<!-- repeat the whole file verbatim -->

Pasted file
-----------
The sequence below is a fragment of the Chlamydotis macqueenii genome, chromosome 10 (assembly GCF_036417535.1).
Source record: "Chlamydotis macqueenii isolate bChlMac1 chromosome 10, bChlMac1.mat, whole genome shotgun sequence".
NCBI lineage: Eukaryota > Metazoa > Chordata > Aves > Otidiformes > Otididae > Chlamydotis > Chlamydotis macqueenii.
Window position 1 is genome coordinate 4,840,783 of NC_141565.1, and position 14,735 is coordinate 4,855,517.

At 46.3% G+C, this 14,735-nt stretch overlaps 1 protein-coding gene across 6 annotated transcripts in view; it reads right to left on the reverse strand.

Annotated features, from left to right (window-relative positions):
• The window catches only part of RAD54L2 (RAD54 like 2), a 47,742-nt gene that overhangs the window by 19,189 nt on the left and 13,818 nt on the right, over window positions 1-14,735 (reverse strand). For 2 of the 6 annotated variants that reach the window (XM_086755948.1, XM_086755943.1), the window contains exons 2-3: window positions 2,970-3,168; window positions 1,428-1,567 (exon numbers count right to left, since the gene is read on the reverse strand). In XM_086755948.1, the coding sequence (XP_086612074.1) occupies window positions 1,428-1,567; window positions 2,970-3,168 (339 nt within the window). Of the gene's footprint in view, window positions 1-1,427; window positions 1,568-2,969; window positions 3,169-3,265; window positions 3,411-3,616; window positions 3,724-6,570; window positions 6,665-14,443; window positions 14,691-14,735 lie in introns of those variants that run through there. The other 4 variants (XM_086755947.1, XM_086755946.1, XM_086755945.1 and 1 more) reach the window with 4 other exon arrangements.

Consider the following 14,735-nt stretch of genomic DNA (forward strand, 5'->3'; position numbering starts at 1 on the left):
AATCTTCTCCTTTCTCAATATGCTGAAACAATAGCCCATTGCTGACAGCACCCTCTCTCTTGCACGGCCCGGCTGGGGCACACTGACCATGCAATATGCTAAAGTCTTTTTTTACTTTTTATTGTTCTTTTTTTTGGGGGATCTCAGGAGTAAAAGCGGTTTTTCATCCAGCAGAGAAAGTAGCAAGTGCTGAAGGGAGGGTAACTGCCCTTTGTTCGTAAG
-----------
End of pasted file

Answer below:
The sequence below is a fragment of the Chlamydotis macqueenii genome, chromosome 10 (assembly GCF_036417535.1).
Source record: "Chlamydotis macqueenii isolate bChlMac1 chromosome 10, bChlMac1.mat, whole genome shotgun sequence".
NCBI lineage: Eukaryota > Metazoa > Chordata > Aves > Otidiformes > Otididae > Chlamydotis > Chlamydotis macqueenii.
Window position 1 is genome coordinate 4,840,783 of NC_141565.1, and position 14,735 is coordinate 4,855,517.

At 46.3% G+C, this 14,735-nt stretch overlaps 1 protein-coding gene across 6 annotated transcripts in view; it reads right to left on the reverse strand.

Annotated features, from left to right (window-relative positions):
• The window catches only part of RAD54L2 (RAD54 like 2), a 47,742-nt gene that overhangs the window by 19,189 nt on the left and 13,818 nt on the right, over window positions 1-14,735 (reverse strand). For 2 of the 6 annotated variants that reach the window (XM_086755948.1, XM_086755943.1), the window contains exons 2-3: window positions 2,970-3,168; window positions 1,428-1,567 (exon numbers count right to left, since the gene is read on the reverse strand). In XM_086755948.1, the coding sequence (XP_086612074.1) occupies window positions 1,428-1,567; window positions 2,970-3,168 (339 nt within the window). Of the gene's footprint in view, window positions 1-1,427; window positions 1,568-2,969; window positions 3,169-3,265; window positions 3,411-3,616; window positions 3,724-6,570; window positions 6,665-14,443; window positions 14,691-14,735 lie in introns of those variants that run through there. The other 4 variants (XM_086755947.1, XM_086755946.1, XM_086755945.1 and 1 more) reach the window with 4 other exon arrangements.

Consider the following 14,735-nt stretch of genomic DNA (forward strand, 5'->3'; position numbering starts at 1 on the left):
AATCTTCTCCTTTCTCAATATGCTGAAACAATAGCCCATTGCTGACAGCACCCTCTCTCTTGCACGGCCCGGCTGGGGCACACTGACCATGCAATATGCTAAAGTCTTTTTTTACTTTTTATTGTTCTTTTTTTTGGGGGATCTCAGGAGTAAAAGCGGTTTTTCATCCAGCAGAGAAAGTAGCAAGTGCTGAAGGGAGGGTAACTGCCCTTTGTTCGTAAG